Tag Archives: Photographer

James Harris

Ca. 1858        Address Unknown, St. Louis, Missouri.                                                                                  1858                Address Unknown, Paris, Missouri.                                                                                          1858                Address Unknown, Roanoke, Missouri.

James Harris was recorded in one announcement and one advertisement.  The announcement appeared on April 8, 1858 in the  Glasgow Weekly Times (Glasgow, Missouri).  Ambrotypes.—Mr. Harris, a very excellent artist, is at present at Roanoke, as will be seen by an advertisement in another column.  He was recently in Paris, and his work called forth the following notice from the “Mercury,” which we fully endorse:

“We had the pleasure of visiting lately the Ambrotype and Photograph Gallery of Prof. Harris, and must say that we have seldom if ever seen finer pictures.  The Sphereotype please us best.  This new style of picture must supersede other forms in this beautiful art.  When finished up by such Artists as Prof. Harris, it has that roundness and beauty of the natural form, with an exquisite delicacy of light and shade that we have seen in no other form of Picture.  All lovers of the beautiful and those who may desire correct likenesses of themselves or friends, will do well to call on Prof. Harris.”

The advertisement ran from April 8 to May 13, 1858 in the Glasgow Weekly Times (Glasgow, Missouri).  Ambrotypes.  Prof. Harris; of Tilford’s City Gallery, St. Louis, respectfully announces to the citizens of Roanoke and vicinity, that he has removed his Daguerrean Car to that place, for the purpose of taking pictures in all the various Branches of the Art!

He flatters himself that he will give general satisfaction.  Those wishing pictures are invited to call at the Car and examine specimens.  Lockets, Pins, and Rings, together with all kinds of cases, always to be found at the Car.  Pictures colored to represent paintings, or give an exact representation of the dress worn.  Prices from One Dollar Upwards.  Roanoke, April 8, 1857. James Harris, Artist.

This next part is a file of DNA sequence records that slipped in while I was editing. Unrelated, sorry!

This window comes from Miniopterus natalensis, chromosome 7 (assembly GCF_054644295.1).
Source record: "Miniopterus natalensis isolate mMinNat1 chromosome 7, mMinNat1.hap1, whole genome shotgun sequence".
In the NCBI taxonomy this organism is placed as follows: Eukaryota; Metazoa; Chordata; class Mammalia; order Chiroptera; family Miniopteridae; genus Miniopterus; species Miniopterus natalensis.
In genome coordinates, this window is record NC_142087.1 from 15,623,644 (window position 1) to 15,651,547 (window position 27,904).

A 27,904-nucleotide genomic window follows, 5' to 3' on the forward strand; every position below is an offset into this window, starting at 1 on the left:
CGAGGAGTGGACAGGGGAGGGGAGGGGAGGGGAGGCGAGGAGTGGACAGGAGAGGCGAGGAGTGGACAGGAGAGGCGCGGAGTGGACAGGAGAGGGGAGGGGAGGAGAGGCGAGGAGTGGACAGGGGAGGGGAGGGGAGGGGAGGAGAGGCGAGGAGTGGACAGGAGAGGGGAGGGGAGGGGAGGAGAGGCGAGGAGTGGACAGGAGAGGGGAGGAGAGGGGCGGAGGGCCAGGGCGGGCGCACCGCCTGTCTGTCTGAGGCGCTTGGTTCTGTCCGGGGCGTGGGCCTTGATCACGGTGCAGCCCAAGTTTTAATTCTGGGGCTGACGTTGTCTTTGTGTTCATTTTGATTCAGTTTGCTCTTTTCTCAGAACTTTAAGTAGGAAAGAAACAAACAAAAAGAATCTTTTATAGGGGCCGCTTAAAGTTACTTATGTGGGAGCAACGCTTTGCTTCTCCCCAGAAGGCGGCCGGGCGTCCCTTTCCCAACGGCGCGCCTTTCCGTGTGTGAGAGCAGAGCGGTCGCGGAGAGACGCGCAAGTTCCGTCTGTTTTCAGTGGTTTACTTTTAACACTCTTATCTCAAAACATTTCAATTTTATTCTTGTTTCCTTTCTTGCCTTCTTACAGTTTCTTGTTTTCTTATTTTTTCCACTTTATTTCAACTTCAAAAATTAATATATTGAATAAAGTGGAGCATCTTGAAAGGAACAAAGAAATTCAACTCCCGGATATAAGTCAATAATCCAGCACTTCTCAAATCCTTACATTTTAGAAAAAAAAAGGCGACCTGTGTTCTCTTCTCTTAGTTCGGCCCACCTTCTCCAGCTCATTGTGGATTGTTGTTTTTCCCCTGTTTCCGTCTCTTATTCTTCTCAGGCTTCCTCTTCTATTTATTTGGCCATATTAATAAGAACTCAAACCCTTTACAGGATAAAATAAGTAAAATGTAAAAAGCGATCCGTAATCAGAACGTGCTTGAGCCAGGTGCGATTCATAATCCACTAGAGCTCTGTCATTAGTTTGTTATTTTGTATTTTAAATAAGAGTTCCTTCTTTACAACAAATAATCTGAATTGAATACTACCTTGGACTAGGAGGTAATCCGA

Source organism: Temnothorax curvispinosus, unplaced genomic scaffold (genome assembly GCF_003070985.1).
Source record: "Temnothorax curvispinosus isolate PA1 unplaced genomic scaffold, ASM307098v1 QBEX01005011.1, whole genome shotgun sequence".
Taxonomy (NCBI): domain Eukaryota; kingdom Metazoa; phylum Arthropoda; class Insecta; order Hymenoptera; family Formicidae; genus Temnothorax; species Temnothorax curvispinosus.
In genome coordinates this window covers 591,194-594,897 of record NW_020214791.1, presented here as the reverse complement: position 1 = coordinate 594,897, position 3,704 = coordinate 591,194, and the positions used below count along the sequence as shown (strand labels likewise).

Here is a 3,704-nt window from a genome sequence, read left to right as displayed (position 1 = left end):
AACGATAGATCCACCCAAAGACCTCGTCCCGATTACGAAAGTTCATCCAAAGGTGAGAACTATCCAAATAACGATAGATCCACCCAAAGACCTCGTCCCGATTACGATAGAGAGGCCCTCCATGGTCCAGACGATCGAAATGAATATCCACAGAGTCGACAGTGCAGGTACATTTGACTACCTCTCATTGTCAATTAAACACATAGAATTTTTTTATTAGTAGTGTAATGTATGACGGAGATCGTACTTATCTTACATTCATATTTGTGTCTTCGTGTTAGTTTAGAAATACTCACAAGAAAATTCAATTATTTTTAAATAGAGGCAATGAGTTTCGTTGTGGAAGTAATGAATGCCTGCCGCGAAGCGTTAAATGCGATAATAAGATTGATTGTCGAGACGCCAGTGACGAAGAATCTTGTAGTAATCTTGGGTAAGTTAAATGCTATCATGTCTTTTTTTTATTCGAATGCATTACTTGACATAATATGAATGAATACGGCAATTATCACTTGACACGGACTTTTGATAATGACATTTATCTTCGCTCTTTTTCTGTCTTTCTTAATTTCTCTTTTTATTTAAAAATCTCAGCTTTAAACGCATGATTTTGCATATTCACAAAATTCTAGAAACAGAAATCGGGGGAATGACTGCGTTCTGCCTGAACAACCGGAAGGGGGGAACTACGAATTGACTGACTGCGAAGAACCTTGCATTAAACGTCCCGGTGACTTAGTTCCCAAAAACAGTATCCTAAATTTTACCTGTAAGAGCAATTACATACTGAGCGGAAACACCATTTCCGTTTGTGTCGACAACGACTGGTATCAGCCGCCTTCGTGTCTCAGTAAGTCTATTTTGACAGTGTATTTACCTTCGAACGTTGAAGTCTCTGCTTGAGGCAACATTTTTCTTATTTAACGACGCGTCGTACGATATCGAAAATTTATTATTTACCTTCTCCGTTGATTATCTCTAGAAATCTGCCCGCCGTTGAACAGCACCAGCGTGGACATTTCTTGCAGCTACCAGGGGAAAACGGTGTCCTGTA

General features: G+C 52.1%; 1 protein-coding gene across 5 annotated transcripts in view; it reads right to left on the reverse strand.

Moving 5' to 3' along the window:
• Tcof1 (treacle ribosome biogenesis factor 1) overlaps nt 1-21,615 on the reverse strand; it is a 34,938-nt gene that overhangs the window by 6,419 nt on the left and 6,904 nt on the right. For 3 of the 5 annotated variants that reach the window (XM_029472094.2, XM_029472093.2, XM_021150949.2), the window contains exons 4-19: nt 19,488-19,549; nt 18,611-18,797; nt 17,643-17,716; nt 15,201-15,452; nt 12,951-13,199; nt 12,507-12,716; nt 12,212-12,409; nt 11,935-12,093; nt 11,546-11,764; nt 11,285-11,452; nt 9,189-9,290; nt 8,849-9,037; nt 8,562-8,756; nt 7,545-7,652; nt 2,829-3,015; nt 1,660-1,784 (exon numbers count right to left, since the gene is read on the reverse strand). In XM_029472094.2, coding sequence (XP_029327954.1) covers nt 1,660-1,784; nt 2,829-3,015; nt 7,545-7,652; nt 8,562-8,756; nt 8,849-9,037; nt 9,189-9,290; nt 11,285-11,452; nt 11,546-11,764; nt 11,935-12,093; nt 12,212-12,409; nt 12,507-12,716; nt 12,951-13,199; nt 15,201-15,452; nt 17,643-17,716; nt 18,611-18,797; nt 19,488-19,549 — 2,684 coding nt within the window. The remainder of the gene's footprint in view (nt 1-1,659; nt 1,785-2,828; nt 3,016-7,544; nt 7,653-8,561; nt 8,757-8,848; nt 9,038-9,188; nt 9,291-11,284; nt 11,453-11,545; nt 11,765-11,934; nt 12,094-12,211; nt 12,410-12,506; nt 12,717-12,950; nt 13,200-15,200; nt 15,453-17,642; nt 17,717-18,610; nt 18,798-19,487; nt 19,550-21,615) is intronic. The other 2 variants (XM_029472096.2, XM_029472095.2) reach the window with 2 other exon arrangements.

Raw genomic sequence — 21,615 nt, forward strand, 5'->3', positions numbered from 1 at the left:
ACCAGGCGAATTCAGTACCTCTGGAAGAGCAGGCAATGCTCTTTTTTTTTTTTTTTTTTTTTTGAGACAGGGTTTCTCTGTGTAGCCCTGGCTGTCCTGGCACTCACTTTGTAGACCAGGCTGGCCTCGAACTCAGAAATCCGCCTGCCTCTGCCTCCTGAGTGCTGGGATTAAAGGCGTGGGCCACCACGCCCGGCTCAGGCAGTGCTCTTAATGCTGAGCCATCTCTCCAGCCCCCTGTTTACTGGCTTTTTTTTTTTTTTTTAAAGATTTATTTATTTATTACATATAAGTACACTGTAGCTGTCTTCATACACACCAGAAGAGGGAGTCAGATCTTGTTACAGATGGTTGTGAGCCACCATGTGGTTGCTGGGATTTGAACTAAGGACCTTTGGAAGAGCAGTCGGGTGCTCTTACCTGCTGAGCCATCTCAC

James Harris is not recorded in other photographic directories.

J. Harris

1859                Room over Wheelock’s Boot and Shoe Manufactory, Union Block, Main street,                            Hillsboro, Ohio.

J. Harris was recorded in an advertisement that ran from January 20 to March 24, 1859 in The Highland Weekly News (Hillsboro, Ohio). Ho, for Pike’s Peak!  The subscriber respectfully informs the public of Hillsboro and vicinity that he has opened a New Daguerrean Gallery in the room over Wheelock’s Boot and Shoe Manufactory, Union Block, Main street, a few doors east of the Ellicott House where he is now taking superior Ambrotypes and Melainotypes, In the best style, and at prices as low as any other establishment.  Those wanting Pictures are invited to [come and examine his work.  J. Harris.

J. Harris is not recorded in other photographic directories.

William H. Harrington

1850-1851       6 Camp Street, New Orleans, Louisiana.